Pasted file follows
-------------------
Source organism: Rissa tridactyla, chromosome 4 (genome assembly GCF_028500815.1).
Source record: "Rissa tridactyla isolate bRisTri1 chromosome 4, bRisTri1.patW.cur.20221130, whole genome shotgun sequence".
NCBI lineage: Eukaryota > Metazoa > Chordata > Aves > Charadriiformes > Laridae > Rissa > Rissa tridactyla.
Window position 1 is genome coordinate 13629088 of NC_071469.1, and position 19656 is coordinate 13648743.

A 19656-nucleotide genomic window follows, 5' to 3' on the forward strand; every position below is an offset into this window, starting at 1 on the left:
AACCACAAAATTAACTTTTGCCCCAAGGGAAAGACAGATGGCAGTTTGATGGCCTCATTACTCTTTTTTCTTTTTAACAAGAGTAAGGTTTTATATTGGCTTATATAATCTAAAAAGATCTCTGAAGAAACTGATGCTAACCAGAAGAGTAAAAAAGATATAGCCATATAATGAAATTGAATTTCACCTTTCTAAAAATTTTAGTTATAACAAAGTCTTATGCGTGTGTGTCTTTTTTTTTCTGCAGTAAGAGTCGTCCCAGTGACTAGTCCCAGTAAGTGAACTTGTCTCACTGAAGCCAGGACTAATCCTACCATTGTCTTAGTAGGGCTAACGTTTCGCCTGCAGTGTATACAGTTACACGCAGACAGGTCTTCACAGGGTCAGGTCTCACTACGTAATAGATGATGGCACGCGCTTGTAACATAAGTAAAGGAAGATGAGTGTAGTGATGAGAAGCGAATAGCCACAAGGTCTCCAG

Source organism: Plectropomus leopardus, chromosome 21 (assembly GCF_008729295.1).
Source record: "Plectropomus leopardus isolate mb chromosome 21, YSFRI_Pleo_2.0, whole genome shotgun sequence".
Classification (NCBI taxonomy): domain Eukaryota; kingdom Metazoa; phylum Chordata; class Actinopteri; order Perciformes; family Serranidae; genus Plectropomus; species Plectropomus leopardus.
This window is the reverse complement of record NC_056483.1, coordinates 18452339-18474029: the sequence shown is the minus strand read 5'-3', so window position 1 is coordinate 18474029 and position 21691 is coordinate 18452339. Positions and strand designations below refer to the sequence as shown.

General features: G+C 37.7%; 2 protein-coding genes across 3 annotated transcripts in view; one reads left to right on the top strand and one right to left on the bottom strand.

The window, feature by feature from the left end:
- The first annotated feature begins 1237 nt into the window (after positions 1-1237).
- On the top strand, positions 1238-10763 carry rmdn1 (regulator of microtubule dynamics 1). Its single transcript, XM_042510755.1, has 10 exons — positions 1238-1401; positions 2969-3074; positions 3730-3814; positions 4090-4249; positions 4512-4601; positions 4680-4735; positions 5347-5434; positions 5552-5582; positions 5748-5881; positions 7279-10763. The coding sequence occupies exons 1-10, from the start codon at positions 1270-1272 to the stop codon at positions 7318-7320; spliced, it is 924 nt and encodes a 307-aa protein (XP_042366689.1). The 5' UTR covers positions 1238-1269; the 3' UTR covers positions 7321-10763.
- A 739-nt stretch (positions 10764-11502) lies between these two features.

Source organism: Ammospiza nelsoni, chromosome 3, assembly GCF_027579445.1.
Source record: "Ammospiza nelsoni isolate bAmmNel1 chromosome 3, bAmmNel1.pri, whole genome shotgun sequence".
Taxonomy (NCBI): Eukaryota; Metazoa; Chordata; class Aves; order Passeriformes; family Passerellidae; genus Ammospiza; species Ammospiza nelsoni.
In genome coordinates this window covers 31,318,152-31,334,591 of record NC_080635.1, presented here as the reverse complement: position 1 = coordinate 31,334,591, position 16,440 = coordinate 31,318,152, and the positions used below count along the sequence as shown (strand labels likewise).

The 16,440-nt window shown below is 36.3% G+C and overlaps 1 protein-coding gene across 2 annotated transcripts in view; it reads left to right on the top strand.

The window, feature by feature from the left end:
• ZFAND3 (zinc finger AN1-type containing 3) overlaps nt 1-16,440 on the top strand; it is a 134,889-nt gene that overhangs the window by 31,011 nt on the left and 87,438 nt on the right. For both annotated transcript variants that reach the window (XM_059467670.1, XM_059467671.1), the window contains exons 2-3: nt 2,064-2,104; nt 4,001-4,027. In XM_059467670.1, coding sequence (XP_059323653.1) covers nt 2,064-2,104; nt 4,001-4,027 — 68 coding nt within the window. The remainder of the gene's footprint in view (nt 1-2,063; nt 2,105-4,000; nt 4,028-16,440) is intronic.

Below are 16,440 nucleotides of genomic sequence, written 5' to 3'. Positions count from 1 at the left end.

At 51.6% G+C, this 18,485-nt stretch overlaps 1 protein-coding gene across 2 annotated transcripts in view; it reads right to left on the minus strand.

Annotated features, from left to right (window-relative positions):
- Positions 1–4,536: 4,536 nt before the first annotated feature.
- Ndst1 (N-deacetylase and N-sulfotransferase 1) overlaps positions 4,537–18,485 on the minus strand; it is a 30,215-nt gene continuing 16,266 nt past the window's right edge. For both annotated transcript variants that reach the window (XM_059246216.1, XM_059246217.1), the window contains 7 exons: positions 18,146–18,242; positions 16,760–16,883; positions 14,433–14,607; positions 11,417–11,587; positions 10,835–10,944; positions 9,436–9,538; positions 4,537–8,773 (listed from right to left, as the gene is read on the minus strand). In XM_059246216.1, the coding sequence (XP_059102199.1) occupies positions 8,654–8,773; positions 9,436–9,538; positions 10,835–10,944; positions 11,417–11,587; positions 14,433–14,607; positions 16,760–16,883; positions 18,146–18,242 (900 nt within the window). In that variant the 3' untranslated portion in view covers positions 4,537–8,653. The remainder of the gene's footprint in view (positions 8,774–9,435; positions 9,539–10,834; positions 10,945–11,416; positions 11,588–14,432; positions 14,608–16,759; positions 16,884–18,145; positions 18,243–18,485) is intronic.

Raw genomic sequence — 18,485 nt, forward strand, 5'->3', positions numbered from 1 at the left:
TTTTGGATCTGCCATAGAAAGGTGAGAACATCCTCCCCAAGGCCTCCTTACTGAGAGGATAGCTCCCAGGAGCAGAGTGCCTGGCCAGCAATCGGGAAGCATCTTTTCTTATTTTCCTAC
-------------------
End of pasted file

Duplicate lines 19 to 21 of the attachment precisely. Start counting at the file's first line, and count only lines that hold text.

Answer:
In genome coordinates this window covers 31,318,152-31,334,591 of record NC_080635.1, presented here as the reverse complement: position 1 = coordinate 31,334,591, position 16,440 = coordinate 31,318,152, and the positions used below count along the sequence as shown (strand labels likewise).

The 16,440-nt window shown below is 36.3% G+C and overlaps 1 protein-coding gene across 2 annotated transcripts in view; it reads left to right on the top strand.

The window, feature by feature from the left end: